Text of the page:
We take every advantage of any opportunity for us to get in front of people. To share the Pendo story, to build a relationship, build a connection. This is really, really important part of being outside the area. It’s like a tax in living outside the area, but you have to be creative, you have to be bold. We’ve done a lot of interesting things, but the other thing that I think we’ve done very successfully is not just focusing on the Bay area as a geography.
Believe it or not, people live all over the world and country. So, we’ve actually done a lot of local events in Vancouver and St. Louis, and of course Austin, and Boston. We actually have a really good brand presence and reputation and customer sense in all of these cities. I think we have an advantage of being outside the area that we’ve built. We’ve taken advantage of this and built quite a bit of awareness all over the United States.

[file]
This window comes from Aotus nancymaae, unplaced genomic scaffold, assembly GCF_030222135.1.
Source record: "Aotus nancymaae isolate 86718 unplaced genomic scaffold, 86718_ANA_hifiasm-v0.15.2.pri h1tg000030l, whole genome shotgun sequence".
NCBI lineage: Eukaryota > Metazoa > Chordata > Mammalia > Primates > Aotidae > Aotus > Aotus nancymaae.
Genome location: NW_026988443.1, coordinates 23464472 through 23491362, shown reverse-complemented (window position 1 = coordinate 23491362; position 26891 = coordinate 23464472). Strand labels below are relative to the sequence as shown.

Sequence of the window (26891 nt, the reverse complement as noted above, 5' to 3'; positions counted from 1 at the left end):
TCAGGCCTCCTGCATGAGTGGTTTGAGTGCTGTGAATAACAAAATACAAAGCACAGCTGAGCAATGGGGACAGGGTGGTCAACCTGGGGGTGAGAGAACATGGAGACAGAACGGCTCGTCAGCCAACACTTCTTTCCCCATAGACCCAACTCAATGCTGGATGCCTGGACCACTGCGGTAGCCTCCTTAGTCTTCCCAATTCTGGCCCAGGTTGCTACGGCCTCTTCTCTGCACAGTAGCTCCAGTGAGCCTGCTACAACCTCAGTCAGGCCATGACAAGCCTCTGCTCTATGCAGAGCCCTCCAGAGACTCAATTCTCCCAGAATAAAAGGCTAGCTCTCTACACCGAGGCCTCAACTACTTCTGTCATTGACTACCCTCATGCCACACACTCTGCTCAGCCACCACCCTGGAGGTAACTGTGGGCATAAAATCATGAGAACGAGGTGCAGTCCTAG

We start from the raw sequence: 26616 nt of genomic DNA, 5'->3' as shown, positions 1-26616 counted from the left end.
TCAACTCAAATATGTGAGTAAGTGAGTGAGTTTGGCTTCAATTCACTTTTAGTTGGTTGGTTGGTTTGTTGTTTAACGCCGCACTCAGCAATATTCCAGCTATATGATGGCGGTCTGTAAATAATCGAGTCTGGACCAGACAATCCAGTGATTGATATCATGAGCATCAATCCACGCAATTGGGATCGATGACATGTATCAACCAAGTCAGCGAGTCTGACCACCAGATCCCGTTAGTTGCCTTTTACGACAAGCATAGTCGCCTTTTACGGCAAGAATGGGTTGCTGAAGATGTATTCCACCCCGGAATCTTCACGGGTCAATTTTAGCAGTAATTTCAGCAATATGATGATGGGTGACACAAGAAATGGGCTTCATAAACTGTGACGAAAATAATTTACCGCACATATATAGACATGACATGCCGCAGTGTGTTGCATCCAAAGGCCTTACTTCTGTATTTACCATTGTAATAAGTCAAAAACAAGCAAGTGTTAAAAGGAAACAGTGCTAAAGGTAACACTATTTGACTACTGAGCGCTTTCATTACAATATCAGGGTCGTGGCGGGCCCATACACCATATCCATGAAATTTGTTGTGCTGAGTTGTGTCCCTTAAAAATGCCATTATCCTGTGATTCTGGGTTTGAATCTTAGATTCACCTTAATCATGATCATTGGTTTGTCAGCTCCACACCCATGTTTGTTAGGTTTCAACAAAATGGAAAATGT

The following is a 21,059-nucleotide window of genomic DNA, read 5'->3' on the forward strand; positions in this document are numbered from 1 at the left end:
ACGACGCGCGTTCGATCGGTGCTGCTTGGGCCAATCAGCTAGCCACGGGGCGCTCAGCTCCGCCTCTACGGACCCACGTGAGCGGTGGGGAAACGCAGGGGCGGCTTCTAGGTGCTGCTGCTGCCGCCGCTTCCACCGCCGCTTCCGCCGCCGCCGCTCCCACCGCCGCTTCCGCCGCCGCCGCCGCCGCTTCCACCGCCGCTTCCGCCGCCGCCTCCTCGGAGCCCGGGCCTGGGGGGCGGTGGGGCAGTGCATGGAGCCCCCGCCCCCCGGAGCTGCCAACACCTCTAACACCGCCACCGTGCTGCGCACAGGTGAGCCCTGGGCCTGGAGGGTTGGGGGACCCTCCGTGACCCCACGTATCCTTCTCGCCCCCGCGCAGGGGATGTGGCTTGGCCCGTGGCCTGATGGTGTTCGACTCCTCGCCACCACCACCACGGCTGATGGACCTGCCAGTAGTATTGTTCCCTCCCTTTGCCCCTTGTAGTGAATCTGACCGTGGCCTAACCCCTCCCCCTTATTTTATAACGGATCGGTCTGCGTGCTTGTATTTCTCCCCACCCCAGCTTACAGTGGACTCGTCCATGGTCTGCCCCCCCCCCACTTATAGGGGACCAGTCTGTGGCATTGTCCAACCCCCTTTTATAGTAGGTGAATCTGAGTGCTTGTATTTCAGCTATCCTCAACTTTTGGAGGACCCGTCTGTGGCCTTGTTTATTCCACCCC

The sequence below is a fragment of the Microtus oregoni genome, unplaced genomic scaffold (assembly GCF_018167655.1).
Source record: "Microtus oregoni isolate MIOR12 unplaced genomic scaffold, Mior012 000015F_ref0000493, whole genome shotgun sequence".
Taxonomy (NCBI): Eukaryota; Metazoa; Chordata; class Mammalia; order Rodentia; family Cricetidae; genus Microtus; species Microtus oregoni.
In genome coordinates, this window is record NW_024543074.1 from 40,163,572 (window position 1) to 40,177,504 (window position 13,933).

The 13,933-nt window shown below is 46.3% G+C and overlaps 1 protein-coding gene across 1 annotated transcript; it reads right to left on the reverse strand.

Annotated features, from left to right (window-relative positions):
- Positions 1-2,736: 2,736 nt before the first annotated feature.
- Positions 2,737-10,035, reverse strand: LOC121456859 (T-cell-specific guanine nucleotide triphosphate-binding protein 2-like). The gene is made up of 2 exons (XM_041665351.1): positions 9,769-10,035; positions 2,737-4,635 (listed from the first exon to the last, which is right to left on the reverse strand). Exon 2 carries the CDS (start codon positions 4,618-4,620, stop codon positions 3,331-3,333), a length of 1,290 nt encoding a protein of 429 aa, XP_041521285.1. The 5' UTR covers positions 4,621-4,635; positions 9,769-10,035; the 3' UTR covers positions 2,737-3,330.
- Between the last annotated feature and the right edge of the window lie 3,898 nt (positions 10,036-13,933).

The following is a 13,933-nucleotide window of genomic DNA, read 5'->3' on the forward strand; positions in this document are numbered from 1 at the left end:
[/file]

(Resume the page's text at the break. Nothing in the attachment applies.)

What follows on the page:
We’ve raised just for context about 100 million dollars and I think by most measures they’ve been good valuations, competitive deals. I thought we did a good job, but last week, I’m in the Bay area. I’m sharing a ride with one of our investors and he starts sharing with me this number that 100 x multiple. It’s pretty easy to feel like a failure once in a while when you walk around here and people talking about multiples and post monies and all these things.